Following Freddie Gray’s death in police custody this month, VOA interviewed black families throughout the eastern U.S. city of Baltimore about how they discuss the case. Over and over, parents pointed to a crucial talk they say every black mother or father has with their children. Victoria Macchi has more on how this conversation is passed down through generations.
Video

Video Middle East Atheist Channel Defies Taboo

In Egypt, a deeply religious country in a deeply religious region, atheism is not only taboo, it is dangerous. It is sometimes even criminal to publicly declare nonbelief. Despite the danger, one group of activists is pushing back with a new online channel that defends the right not to believe. VOA’s Heather Murdock reports.
Video

Video Nepal Quake Survivors Tell Their Stories

Against all hope, rescuers have found a few more survivors of the devastating earthquake that hit Nepal last Saturday. Mountain climbers and hikers trapped in remote places also have been airlifted to safety, and aid is finally reaching people in the areas closest to the quake's epicenter. Survivors and rescuers are now recounting their experience. Zlatica Hoke has this story.
Video

Video Lessons for Germany, Europe Remain on Anniversary of WWII's End

The 70th anniversary of the end of World War II will be marked May 8-9 in all European countries except Germany, which lost the war. How is the war viewed there, and what impact is it still having? From Berlin, VOA’s Al Pessin reports.
Video

Video 'Woman in Gold' Uses Artwork as Symbol of Cultural Identity

Simon Curtis’ legal drama, "Woman in Gold," is based on the true story of an American Jewish refugee from Austria who fights to reclaim a famous Gustav Klimt painting stolen from her family by the Nazis during World War II. It's a haunting film that speaks to the hearts of millions who have sought to reclaim their past, stripped from them 70 years ago. VOA's Penelope Poulou reports.
Video

Video Nepal Town Destroyed By Quake Counts Itself Lucky

Foreign search teams on Wednesday began reaching some of the communities outside Kathmandu that suffered worse damage than Nepal’s capital from last Saturday’s massive earthquake. VOA Correspondent Steve Herman is in Sankhu - a town of about 10,000 people - where there is relief the death toll is not higher despite widespread destruction.
Video

Video First Surgical Glue Approved for Use Inside Body

While medical adhesives are becoming more common, none had been approved for use inside the body until now. Earlier this year, the first ever biodegradable surgical glue won that approval from the U.S. Food and Drug Administration. VOA’s Rosanne Skirble reports on the innovation and its journey from academia to market.
Video

Video Somali Hotel Chain Owner Strives to Make a Difference

Many in the Somali diaspora are returning home to make a new life despite the continuing risks. Since 2011 when a military campaign against Al-Shabab militants began making progress, members of the diaspora community have come back to open hospitals, schools, hotels, restaurants and other businesses. Abdulaziz Billow in Mogadishu profiles the owner of a chain of hotels and restaurants who is helping to bring change to the once-deadly Somali capital.
Video

Video Study: One in Six Species Threatened with Extinction

Climate change is transforming the planet. Unless steps are taken to reduce global warming, scientists predict rising seas, stronger and more frequent storms, drought, fire and floods. As VOA’s Rosanne Skirble reports, a new study on species extinction underscores the need to take action to avoid the most catastrophic effects of rising temperatures.
Video

Video Taviani Brothers' 'Wondrous Boccaccio' Offers Tales of Love, Humor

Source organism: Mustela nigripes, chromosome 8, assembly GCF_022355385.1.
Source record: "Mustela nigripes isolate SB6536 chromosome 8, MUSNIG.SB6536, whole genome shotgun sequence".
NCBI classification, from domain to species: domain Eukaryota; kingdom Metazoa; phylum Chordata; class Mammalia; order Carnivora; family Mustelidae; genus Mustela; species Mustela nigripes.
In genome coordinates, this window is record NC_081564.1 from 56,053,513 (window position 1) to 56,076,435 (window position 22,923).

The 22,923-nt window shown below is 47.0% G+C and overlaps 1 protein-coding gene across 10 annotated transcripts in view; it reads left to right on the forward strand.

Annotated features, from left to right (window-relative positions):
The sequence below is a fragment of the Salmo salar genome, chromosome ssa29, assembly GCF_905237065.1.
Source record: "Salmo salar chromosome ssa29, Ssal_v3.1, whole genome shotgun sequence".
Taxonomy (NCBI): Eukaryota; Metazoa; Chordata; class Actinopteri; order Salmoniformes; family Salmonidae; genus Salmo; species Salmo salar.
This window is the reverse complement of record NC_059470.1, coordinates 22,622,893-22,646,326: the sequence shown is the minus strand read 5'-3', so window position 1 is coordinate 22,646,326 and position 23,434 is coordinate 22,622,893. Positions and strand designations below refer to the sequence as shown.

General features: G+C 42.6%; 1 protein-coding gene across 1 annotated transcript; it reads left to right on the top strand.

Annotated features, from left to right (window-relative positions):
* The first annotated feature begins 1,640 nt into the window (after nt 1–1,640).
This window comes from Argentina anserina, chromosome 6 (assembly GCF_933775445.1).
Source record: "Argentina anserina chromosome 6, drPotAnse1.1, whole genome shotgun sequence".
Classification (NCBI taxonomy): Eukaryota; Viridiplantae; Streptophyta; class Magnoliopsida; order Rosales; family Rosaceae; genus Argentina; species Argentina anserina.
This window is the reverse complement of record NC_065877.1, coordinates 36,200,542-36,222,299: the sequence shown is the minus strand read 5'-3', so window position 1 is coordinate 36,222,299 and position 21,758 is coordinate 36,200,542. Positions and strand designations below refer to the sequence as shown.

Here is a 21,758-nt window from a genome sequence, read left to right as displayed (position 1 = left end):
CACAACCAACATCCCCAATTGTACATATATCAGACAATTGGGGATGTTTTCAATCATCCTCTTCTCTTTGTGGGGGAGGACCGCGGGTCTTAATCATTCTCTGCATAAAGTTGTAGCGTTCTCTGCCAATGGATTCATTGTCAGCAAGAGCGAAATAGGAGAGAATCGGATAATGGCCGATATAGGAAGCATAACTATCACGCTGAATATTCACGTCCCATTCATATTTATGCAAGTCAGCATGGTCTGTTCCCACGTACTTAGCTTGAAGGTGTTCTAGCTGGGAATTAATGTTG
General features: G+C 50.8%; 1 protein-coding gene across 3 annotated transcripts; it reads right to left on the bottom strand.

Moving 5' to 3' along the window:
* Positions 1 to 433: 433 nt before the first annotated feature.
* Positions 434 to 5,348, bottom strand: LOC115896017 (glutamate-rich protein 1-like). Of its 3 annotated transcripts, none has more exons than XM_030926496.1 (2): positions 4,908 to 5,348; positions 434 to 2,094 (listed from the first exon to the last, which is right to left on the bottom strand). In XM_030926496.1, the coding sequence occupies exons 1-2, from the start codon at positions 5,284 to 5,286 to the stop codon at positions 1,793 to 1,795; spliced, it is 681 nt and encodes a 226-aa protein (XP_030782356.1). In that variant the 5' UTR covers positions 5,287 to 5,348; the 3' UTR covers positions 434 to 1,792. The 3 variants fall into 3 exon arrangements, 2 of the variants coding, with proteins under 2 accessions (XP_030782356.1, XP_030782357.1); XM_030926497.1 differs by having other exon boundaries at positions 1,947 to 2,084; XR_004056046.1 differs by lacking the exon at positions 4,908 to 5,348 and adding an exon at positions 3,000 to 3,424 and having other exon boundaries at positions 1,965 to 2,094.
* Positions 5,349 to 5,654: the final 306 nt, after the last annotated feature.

The Italian duo of Paolo and Vittorio Taviani have been making movies for half a century: "The Night of the Shooting Stars," "Padre Padrone," "Good Morning, Babylon." Now in their 80s, the brothers have turned to one of the treasures of Italian culture for their latest film. VOA’s Carolyn Weaver reports.
Video

Video Child Migrants Cross Mediterranean Alone, Face Unknown Future

Among the thousands of migrants making the deadly journey by boat to Europe, there are unaccompanied girls and boys. Some have been sent by relatives to earn money; others are orphaned or fleeing war. From a shelter for young migrants in the Sicilian town of Caltagirone, VOA's Henry Ridgwell reports.
Video

Video Baltimore Riots Shed Light on City’s Troubled Past

National Guard troops took up positions Tuesday in Baltimore, Maryland, as authorities tried to restore order after rioting broke out a day earlier. It followed Monday's funeral of a 25-year-old black man who died while in police custody earlier this month. VOA's Chris Simkins reports.
Video

Video Challenges Await Aid Organizations on the Ground in Nepal

A major earthquake rocked Nepal on Saturday and killed thousands, injured thousands more and sent countless Nepalese outside to live in makeshift tent villages. The challenges to Nepal are enormous, with some reconstruction estimates at around $5 billion. Aid workers from around the world face challenges getting into Nepal, which likely makes for a difficult recovery. Arash Arabasadi has the story from Washington.

Poll: Baltimore Police Charged

Poll archive

VOA Blogs

More Americas News

Ministry: Gunmen Open Fire on Mexican Army Helicopter, 3 Killed

Violence also flared up on Friday in Jalisco's capital, Guadalajara, second-largest city in Mexico, with vehicles set ablaze in and around the metropolitan area
More

Suspected Member of Guatemalan Family Drug Cartel Extradited to US

Elio Elixander Lorenzana Cordon, 43, arrived in the United States on Thursday and was arraigned on Friday
More

Photogallery Rallies Mark May Day Around the World

Workers are calling for higher pay, better working conditions during protest marches
More

Colombia's Former Spy Chief Sentenced to 14 Years in Prison

Maria del Pilar Hurtado sentenced for spying on opposition lawmakers, judges, journalists in one of biggest scandals to mar government of ex-President Uribe
More

Argentine Families Expect Pope to Open Dictatorship Files

Files contain complaints to papal nuncio in Argentina and episcopate by families of those disappeared during 1976-83 military crackdown
More

Photogallery Chile's Calbuco Erupts Again With New Cloud of Ash

Volcano erupts for third time in eight days, winds pushing ash clouds southeast towards Argentina
More